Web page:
Gas vesicles are low-density, gas-filled protein organelles found inside various microorganisms. They have a lipid-free membrane with an average thickness of 2 nm and provide their hosts with buoyancy. In this study we characterized gas vesicle proteins synthesized by the Halobacterium sp. NRC-1 strain making use of molecular modeling methods and molecular dynamics (MD) simulations. The tertiary structure of GvpA protein, the major constituent of the gas vesicle membrane, was predicted using the De Novo computational design method available in the Rosetta Suite 2.3.1 software and was found to be in agreement with experimental data available from previous studies conducted by others and the consensus of different secondary structure prediction web servers. Optimization of the predicted structure was first carried out by energy minimization and simulated annealing. Subsequently, the mechanical properties of GvpA were investigated via constant pressure and temperature (NPT) aqueous MD simulations, in which two approaches were used to study the isothermal compressibility: quantification of the fluctuations in protein volume at constant pressure and temperature, and quantification of the volume changes induced through changes in the simulation pressure. Long term we plan to incorporate this information into multi-scale models of whole gas vesicles.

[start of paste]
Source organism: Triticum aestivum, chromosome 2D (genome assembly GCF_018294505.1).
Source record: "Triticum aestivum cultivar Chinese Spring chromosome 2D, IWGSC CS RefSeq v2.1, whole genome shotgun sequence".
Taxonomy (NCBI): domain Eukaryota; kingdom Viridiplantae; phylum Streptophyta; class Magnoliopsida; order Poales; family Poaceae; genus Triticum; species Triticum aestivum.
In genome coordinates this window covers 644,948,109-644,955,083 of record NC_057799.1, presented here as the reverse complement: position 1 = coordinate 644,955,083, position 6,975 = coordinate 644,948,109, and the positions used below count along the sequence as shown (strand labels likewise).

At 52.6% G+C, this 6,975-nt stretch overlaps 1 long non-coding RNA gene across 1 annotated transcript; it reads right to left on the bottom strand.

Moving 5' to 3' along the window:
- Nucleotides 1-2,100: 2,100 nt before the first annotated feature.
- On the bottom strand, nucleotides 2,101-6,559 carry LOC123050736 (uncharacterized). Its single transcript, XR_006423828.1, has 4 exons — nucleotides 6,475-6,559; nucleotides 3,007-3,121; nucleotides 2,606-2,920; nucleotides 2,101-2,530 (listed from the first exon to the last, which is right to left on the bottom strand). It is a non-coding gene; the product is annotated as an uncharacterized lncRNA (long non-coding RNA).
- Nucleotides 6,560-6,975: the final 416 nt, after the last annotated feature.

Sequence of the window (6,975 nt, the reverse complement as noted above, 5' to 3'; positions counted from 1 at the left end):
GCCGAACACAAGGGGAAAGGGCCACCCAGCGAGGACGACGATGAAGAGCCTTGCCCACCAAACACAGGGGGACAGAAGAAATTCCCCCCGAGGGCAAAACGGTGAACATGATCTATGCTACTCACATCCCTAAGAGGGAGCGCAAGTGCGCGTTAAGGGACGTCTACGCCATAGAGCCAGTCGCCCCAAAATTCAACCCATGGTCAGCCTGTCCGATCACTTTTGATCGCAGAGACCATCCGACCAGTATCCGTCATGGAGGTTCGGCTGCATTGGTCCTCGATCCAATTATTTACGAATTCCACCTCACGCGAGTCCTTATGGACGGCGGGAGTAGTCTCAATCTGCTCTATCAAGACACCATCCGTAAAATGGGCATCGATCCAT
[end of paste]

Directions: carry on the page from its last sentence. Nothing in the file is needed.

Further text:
- Design Engineering Division and Computers in Engineering Division
Calculation of Isothermal Intrinsic Compressibility and Compression of GvpA Protein in Halobacterium sp. NRC-1 Using Molecular Modeling and Dynamics
EzzEldin, HM, & Solares, SD. "Calculation of Isothermal Intrinsic Compressibility and Compression of GvpA Protein in Halobacterium sp. NRC-1 Using Molecular Modeling and Dynamics." Proceedings of the ASME 2009 International Design Engineering Technical Conferences and Computers and Information in Engineering Conference. Volume 6: ASME Power Transmission and Gearing Conference; 3rd International Conference on Micro- and Nanosystems; 11th International Conference on Advanced Vehicle and Tire Technologies. San Diego, California, USA. August 30–September 2, 2009. pp. 389-395. ASME. https://doi.org/10.1115/DETC2009-86265
Download citation file: